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Solid Earth An interactive open-access journal of the European Geosciences Union
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© Author(s) 2019. This work is distributed under
the Creative Commons Attribution 4.0 License.
© Author(s) 2019. This work is distributed under
the Creative Commons Attribution 4.0 License.

Research article 25 Jan 2019

Research article | 25 Jan 2019

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This discussion paper is a preprint. A revision of the manuscript is under review for the journal Solid Earth (SE).

Experimental grain growth of quartz aggregates under wet conditions and its application to deformation in nature

Junichi Fukuda1,2,a, Hugues Raimbourg2, Ichiko Shimizu1,3, Kai Neufeld4, and Holger Stünitz1,4 Junichi Fukuda et al.
  • 1Department of Earth and Planetary Science, The University of Tokyo, Bunkyo-ku, Tokyo, Japan
  • 2Institut des Sciences de la Terre d’Orléans, UMR 7327, Université d’Orléans, Orléans, France
  • 3Division of Earth and Planetary Sciences, Kyoto University, Kyoto, Japan
  • 4Department of Geosciences, University of Tromsø, Tromsø, Norway
  • anow at: Department of Geosciences, Osaka City University, Osaka, Japan

Abstract. The grain growth of quartz was investigated using two samples of quartz (powder and quartzite) with water under pressure and temperature conditions of 1.0–2.5 GPa and 800–1100 °C. The compacted powder preserved a large porosity, which caused a slower grain growth than in the dense quartzite. We assumed a grain-growth law of dn-d0n = k0 fH2Or exp⁡(−Q/RT)t with grain size d (µm) at time t (second), initial grain size d0 (µm), growth exponent n, a constant k0 (µmn MPar s−1), water fugacity fH2O (MPa) with the exponent r, activation energy Q (kJ/mol), gas constant R, and temperature T in Kelvin. The parameters we obtained were n = 2.5 ± 0.4, k0 = 10−8.8 ± 1.4, r = 2.3 ± 0.3, and Q = 48 ± 34 for the powder, and n = 2.9 ± 0.4, k0 = 10−5.8 ± 2.0, r = 1.9 ± 0.3, and Q = 60 ± 49 for the quartzite. The grain-growth parameters obtained for the powder may be of limited use because of the high porosity of the powder with respect to crystalline rocks, even if the differences between powder and quartzite vanish when grain sizes reach ~ 70 µm. Extrapolation of the grain-growth laws to natural conditions indicates that the contribution of grain growth to plastic deformation in the middle crust may be small. However, grain growth might become important for deformation in the lower crust when the strain rate is < 10−12/s.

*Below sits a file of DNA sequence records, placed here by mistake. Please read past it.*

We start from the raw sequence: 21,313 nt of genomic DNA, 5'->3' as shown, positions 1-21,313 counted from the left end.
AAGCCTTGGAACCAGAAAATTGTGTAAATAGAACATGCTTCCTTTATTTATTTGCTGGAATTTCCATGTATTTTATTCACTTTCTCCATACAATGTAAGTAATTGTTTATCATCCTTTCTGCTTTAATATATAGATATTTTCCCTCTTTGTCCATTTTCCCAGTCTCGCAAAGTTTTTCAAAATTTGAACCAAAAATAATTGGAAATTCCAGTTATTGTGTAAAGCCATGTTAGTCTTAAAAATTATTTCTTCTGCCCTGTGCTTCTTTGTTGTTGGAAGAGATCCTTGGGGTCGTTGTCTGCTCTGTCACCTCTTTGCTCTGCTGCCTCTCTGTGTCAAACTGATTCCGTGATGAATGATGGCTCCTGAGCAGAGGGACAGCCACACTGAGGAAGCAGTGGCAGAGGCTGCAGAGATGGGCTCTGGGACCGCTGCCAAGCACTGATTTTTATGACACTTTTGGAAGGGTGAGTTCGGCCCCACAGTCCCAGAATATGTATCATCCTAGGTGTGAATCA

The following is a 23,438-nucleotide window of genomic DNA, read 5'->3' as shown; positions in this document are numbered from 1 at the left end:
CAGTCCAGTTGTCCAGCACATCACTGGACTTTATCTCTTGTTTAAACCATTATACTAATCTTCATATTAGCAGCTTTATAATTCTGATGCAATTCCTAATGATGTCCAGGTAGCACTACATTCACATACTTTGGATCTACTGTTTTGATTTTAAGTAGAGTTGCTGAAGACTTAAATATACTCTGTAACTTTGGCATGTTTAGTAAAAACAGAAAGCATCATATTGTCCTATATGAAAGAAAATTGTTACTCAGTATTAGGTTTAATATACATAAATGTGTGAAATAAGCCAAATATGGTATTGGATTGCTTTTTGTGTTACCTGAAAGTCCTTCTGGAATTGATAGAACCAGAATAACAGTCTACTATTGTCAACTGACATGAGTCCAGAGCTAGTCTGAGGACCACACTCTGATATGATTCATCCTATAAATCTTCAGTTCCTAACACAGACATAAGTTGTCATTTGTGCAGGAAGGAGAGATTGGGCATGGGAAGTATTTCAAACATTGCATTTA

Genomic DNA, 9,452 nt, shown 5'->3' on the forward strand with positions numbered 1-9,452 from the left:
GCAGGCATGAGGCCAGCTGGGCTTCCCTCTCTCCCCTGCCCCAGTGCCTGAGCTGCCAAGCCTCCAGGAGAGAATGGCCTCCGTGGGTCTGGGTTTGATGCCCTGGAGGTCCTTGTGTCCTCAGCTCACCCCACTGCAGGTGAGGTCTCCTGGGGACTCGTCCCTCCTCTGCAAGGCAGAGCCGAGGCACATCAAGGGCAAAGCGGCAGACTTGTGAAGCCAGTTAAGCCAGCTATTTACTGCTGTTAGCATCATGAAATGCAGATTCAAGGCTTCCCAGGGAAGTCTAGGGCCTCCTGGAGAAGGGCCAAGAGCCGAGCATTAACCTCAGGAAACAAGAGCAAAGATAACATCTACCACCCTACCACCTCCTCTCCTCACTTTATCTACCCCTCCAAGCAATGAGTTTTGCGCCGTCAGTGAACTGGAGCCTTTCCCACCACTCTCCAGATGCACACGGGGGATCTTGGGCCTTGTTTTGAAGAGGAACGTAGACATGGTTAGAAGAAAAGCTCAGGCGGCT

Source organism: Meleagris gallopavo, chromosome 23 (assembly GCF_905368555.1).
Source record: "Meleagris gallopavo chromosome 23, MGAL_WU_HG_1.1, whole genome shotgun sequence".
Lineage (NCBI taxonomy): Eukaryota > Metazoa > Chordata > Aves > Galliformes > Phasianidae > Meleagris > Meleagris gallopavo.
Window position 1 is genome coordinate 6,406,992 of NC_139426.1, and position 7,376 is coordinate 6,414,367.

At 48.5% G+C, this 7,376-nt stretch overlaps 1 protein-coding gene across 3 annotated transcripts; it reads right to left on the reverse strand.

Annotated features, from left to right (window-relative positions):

Junichi Fukuda et al.
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Junichi Fukuda et al.
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